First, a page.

Leroy Virgil: As far as the whole expensive ticket thing, I can understand. The economy is rough. I couldn’t afford to go to the show if I wasn’t playing at it. But if they’re fans of Hellbound Glory, the shows are going to be great. I’ve got a couple of new guys, a great drummer and bass player. NASCAR Nick came back, he’s on Old Highs & New Lows. So it’s gonna be loud, and it’s gonna be rocking. We’ve got a wild set going. I think it’s going to blow some people’s minds to be honest with you. I can’t wait for people to hear it. But as far as playing smaller show, I don’t think I’ll ever get sick of playing in small, intimate places. I enjoy playing small places, and four, five hour sets of my songs and country classics, drink whiskey on stage and bullshit with the crowd. It’s really becoming a thing where I’d like to play arenas and big places whenever I want, but I definitely don’t want to lose the grass roots, underground following that we have. I hope our fans and people that know our music come up to us and we get a chance to hang out. We don’t want to be isolated. That’s not where good songs come from.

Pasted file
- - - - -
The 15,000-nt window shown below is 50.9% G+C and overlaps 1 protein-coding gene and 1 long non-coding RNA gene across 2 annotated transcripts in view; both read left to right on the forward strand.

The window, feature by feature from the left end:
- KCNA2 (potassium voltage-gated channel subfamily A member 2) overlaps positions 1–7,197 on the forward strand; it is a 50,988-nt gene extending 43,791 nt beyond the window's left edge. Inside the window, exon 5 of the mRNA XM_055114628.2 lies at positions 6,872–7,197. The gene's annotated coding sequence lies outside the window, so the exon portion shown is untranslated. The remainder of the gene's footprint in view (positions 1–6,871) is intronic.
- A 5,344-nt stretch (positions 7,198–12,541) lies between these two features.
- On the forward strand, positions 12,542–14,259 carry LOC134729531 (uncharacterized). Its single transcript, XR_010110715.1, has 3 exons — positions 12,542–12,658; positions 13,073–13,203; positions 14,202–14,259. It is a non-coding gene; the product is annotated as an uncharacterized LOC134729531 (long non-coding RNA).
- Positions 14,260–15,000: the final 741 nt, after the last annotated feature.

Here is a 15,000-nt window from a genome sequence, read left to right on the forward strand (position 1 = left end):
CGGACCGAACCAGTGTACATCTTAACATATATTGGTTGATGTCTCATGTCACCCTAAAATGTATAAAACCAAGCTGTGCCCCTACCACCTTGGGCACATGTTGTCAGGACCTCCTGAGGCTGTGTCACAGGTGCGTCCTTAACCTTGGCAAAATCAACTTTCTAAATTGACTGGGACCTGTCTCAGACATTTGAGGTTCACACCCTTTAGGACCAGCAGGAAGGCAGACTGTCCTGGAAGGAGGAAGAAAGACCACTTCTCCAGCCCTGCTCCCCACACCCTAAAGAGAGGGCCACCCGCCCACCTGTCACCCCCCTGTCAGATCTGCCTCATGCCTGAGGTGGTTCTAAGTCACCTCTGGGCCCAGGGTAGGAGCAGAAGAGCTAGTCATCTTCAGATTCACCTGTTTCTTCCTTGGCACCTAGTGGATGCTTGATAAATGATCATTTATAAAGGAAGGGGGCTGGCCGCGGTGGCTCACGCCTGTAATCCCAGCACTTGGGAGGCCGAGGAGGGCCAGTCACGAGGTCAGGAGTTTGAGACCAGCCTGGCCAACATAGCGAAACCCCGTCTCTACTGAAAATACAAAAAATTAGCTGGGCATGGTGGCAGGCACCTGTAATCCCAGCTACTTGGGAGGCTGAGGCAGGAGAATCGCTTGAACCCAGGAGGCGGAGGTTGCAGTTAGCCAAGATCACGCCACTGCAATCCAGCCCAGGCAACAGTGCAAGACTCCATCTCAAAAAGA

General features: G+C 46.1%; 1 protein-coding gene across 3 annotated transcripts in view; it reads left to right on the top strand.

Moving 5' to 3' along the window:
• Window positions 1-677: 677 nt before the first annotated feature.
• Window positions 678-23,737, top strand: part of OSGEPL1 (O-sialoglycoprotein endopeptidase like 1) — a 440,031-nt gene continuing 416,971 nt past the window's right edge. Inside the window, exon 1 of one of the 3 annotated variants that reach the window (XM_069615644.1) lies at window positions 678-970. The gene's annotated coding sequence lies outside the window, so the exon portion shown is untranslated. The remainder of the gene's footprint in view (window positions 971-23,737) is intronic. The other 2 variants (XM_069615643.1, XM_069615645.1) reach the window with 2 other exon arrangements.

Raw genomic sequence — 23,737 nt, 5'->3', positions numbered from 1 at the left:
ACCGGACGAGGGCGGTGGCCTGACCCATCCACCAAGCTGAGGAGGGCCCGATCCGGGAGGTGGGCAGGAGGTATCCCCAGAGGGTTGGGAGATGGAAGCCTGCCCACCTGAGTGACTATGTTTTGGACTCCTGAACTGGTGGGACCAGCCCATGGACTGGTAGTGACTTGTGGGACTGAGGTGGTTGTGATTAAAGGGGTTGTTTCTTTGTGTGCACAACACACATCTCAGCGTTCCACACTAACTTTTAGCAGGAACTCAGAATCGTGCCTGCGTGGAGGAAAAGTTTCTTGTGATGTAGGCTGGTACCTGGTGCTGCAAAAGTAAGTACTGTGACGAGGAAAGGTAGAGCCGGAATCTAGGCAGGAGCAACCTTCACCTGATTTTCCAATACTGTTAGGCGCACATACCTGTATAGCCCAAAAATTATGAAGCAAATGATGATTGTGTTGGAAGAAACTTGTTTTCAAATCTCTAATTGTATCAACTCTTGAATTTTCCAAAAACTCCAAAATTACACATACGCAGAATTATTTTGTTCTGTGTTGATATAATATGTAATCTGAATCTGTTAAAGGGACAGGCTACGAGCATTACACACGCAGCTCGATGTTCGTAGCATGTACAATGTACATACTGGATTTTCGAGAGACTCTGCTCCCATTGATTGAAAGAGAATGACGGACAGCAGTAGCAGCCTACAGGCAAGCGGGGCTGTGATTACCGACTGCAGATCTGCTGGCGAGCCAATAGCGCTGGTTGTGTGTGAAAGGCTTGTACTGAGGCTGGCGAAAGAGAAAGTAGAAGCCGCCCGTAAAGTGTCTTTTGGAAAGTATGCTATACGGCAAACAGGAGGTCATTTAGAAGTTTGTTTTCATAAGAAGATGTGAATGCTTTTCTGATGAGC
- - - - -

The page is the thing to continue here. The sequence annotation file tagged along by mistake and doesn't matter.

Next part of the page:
Trigger: Along those same lines, do you think this tour will change Hellbound Glory? And if so, how?
Leroy Virgil: You know, I’m a really stubborn person, and I’m not gonna change any way I don’t want to change. In fact I think over the last couple of years I’m even more hardcore than I’ve ever been. And the new material is going to show that too. If anyone has any reservations about Hellbound Glory being on the road with Kid Rock or being mainstream or whatever, I just want the music to speak for itself. Just listen to the music and if you don’t like it, alright, then you don’t like it. But don’t write anything off just because of anything we’re doing. I’m not changing. I’m still the same person I’ve always been.